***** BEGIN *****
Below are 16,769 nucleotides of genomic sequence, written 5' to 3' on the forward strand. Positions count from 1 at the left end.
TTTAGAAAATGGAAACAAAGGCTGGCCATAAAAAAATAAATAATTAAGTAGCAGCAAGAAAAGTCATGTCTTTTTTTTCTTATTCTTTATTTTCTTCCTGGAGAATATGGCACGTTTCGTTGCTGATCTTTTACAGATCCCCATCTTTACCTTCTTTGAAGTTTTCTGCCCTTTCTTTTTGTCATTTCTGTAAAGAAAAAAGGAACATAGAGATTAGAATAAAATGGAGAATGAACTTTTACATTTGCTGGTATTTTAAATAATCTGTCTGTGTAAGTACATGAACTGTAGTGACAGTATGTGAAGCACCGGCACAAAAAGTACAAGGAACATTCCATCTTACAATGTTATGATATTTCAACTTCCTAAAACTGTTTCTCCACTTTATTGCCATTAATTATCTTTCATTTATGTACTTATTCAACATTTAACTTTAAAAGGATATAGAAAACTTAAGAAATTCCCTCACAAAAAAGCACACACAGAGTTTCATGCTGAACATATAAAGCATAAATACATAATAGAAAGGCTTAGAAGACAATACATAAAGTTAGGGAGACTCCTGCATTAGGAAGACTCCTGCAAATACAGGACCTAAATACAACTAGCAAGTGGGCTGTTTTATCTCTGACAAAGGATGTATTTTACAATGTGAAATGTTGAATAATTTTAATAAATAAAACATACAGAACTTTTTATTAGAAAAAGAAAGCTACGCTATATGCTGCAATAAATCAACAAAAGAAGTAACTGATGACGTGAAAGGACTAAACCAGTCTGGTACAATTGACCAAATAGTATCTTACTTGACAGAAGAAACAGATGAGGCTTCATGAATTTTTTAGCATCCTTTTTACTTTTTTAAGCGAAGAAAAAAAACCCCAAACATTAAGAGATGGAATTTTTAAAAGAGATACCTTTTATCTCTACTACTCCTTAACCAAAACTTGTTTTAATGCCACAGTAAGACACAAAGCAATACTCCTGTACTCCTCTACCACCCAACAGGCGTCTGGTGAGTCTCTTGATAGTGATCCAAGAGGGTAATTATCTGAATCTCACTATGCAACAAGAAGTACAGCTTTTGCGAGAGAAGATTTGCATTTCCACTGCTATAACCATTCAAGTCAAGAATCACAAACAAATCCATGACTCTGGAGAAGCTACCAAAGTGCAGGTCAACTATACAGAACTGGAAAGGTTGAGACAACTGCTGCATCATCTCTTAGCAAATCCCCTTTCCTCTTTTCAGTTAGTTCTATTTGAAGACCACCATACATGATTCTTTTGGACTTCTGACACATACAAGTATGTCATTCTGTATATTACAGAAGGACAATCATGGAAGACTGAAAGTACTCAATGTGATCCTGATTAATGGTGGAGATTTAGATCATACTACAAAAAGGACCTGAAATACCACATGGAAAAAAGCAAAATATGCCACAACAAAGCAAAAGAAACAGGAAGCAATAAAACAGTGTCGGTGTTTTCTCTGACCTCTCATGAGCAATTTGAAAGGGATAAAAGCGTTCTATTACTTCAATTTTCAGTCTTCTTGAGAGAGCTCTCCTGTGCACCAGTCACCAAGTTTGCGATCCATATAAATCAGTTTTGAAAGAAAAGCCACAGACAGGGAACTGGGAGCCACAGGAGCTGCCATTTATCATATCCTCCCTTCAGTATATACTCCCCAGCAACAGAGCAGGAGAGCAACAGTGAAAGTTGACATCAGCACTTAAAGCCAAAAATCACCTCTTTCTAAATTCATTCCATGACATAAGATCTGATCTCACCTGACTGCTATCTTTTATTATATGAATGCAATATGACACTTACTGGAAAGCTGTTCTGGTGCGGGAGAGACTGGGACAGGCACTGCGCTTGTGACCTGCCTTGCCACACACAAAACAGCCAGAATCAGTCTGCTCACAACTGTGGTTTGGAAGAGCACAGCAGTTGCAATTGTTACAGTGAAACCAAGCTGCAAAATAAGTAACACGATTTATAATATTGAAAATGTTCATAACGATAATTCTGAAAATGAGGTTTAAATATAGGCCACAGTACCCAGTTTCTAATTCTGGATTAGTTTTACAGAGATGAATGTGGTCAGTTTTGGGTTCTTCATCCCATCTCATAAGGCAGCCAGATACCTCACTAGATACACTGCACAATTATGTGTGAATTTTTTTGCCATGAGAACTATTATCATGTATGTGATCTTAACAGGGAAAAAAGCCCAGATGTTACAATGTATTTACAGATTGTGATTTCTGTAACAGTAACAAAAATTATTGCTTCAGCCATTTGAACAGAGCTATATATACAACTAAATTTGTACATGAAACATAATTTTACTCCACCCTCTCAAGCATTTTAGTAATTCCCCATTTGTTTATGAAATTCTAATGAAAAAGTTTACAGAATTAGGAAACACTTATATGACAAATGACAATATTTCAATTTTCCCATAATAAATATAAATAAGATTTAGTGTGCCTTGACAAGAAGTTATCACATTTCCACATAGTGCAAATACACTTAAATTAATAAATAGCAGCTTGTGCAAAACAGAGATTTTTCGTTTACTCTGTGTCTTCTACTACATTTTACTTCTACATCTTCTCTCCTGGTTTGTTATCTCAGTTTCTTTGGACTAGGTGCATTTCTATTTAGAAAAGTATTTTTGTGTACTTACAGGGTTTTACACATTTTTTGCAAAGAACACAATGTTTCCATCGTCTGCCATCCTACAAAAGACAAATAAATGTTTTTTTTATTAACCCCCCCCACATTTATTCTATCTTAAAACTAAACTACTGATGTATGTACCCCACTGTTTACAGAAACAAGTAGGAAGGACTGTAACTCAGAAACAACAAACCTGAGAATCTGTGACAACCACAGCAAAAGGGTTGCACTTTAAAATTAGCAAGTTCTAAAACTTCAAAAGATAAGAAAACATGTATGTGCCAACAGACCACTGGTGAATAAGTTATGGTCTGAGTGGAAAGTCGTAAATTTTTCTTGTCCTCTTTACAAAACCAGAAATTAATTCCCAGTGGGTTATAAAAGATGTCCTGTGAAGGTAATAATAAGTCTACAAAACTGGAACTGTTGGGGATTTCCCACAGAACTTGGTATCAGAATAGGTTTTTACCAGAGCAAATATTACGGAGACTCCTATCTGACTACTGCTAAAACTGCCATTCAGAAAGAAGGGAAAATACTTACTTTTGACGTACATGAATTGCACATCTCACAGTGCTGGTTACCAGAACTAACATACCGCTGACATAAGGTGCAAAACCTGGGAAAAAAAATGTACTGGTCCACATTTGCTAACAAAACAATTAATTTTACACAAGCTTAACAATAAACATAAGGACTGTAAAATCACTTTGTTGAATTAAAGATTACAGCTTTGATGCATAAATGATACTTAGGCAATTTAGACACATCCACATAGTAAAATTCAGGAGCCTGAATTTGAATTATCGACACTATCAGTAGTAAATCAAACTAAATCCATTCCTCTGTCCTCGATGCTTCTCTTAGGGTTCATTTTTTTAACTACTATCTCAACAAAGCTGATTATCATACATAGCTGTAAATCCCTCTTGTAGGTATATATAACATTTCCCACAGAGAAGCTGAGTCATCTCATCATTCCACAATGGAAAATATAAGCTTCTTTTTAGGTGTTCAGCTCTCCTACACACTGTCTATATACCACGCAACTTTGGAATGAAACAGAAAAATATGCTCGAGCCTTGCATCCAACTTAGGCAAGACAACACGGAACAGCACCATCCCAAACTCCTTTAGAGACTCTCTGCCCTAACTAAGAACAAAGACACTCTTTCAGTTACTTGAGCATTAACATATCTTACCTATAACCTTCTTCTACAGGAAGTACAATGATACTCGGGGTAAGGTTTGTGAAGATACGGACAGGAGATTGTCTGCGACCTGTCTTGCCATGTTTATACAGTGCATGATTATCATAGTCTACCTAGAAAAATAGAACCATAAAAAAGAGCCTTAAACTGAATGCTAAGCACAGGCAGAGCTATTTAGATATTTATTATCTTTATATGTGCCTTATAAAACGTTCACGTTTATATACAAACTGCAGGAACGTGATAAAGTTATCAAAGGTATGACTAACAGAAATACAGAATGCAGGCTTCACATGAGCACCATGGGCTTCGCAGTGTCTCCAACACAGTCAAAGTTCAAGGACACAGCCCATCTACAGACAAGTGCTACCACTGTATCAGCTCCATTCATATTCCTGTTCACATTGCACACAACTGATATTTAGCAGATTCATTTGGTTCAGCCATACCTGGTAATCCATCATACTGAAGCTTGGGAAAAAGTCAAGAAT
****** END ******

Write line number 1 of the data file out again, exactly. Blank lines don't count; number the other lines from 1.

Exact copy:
Below are 16,769 nucleotides of genomic sequence, written 5' to 3' on the forward strand. Positions count from 1 at the left end.